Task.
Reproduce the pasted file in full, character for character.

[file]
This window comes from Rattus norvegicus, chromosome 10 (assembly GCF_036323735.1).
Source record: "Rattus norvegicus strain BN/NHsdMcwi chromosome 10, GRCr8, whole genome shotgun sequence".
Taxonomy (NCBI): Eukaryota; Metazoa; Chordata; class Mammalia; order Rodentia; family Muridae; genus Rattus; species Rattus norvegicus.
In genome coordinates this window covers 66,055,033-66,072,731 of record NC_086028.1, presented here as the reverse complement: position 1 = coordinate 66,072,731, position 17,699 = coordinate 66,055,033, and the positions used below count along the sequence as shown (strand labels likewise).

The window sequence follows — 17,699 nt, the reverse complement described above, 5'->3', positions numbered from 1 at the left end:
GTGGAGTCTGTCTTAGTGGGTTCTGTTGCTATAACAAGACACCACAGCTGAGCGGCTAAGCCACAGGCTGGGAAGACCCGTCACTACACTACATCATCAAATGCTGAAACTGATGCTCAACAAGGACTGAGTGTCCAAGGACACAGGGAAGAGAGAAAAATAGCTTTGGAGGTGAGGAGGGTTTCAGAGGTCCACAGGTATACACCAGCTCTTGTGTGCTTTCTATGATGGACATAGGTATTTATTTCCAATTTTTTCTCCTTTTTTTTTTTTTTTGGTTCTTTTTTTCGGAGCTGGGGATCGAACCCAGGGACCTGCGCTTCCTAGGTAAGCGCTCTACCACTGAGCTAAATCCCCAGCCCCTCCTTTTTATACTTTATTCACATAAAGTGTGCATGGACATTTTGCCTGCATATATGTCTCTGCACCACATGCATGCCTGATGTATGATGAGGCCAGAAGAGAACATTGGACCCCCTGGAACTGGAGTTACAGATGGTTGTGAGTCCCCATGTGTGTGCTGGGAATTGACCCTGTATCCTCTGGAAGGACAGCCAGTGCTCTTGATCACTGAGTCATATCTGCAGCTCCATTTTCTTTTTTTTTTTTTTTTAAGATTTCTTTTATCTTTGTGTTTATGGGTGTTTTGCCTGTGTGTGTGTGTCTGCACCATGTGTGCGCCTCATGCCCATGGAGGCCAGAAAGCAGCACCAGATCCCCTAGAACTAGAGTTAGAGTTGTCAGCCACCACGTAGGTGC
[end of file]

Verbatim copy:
This window comes from Rattus norvegicus, chromosome 10 (assembly GCF_036323735.1).
Source record: "Rattus norvegicus strain BN/NHsdMcwi chromosome 10, GRCr8, whole genome shotgun sequence".
Taxonomy (NCBI): Eukaryota; Metazoa; Chordata; class Mammalia; order Rodentia; family Muridae; genus Rattus; species Rattus norvegicus.
In genome coordinates this window covers 66,055,033-66,072,731 of record NC_086028.1, presented here as the reverse complement: position 1 = coordinate 66,072,731, position 17,699 = coordinate 66,055,033, and the positions used below count along the sequence as shown (strand labels likewise).

The window sequence follows — 17,699 nt, the reverse complement described above, 5'->3', positions numbered from 1 at the left end:
GTGGAGTCTGTCTTAGTGGGTTCTGTTGCTATAACAAGACACCACAGCTGAGCGGCTAAGCCACAGGCTGGGAAGACCCGTCACTACACTACATCATCAAATGCTGAAACTGATGCTCAACAAGGACTGAGTGTCCAAGGACACAGGGAAGAGAGAAAAATAGCTTTGGAGGTGAGGAGGGTTTCAGAGGTCCACAGGTATACACCAGCTCTTGTGTGCTTTCTATGATGGACATAGGTATTTATTTCCAATTTTTTCTCCTTTTTTTTTTTTTTTGGTTCTTTTTTTCGGAGCTGGGGATCGAACCCAGGGACCTGCGCTTCCTAGGTAAGCGCTCTACCACTGAGCTAAATCCCCAGCCCCTCCTTTTTATACTTTATTCACATAAAGTGTGCATGGACATTTTGCCTGCATATATGTCTCTGCACCACATGCATGCCTGATGTATGATGAGGCCAGAAGAGAACATTGGACCCCCTGGAACTGGAGTTACAGATGGTTGTGAGTCCCCATGTGTGTGCTGGGAATTGACCCTGTATCCTCTGGAAGGACAGCCAGTGCTCTTGATCACTGAGTCATATCTGCAGCTCCATTTTCTTTTTTTTTTTTTTTTAAGATTTCTTTTATCTTTGTGTTTATGGGTGTTTTGCCTGTGTGTGTGTGTCTGCACCATGTGTGCGCCTCATGCCCATGGAGGCCAGAAAGCAGCACCAGATCCCCTAGAACTAGAGTTAGAGTTGTCAGCCACCACGTAGGTGC